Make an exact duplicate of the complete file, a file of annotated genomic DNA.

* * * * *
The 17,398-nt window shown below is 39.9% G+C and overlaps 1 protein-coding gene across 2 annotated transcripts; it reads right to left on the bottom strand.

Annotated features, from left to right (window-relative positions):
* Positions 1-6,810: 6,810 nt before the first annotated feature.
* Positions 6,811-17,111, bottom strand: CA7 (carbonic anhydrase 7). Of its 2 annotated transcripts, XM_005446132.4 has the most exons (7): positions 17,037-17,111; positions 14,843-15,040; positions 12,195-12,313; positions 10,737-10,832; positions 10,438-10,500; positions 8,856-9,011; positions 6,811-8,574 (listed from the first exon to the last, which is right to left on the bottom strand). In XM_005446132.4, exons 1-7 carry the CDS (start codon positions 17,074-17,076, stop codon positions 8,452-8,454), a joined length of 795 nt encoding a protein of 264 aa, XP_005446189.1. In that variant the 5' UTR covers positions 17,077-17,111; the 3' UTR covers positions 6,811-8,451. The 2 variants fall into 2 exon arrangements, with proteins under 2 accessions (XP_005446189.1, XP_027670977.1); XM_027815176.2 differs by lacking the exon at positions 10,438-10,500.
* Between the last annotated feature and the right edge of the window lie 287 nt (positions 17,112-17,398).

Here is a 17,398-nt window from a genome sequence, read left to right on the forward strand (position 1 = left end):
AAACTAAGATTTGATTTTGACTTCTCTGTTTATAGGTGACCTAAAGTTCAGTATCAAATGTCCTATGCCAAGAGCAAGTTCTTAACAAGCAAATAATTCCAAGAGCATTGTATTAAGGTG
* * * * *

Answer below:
The 17,398-nt window shown below is 39.9% G+C and overlaps 1 protein-coding gene across 2 annotated transcripts; it reads right to left on the bottom strand.

Annotated features, from left to right (window-relative positions):
* Positions 1-6,810: 6,810 nt before the first annotated feature.
* Positions 6,811-17,111, bottom strand: CA7 (carbonic anhydrase 7). Of its 2 annotated transcripts, XM_005446132.4 has the most exons (7): positions 17,037-17,111; positions 14,843-15,040; positions 12,195-12,313; positions 10,737-10,832; positions 10,438-10,500; positions 8,856-9,011; positions 6,811-8,574 (listed from the first exon to the last, which is right to left on the bottom strand). In XM_005446132.4, exons 1-7 carry the CDS (start codon positions 17,074-17,076, stop codon positions 8,452-8,454), a joined length of 795 nt encoding a protein of 264 aa, XP_005446189.1. In that variant the 5' UTR covers positions 17,077-17,111; the 3' UTR covers positions 6,811-8,451. The 2 variants fall into 2 exon arrangements, with proteins under 2 accessions (XP_005446189.1, XP_027670977.1); XM_027815176.2 differs by lacking the exon at positions 10,438-10,500.
* Between the last annotated feature and the right edge of the window lie 287 nt (positions 17,112-17,398).

Here is a 17,398-nt window from a genome sequence, read left to right on the forward strand (position 1 = left end):
AAACTAAGATTTGATTTTGACTTCTCTGTTTATAGGTGACCTAAAGTTCAGTATCAAATGTCCTATGCCAAGAGCAAGTTCTTAACAAGCAAATAATTCCAAGAGCATTGTATTAAGGTG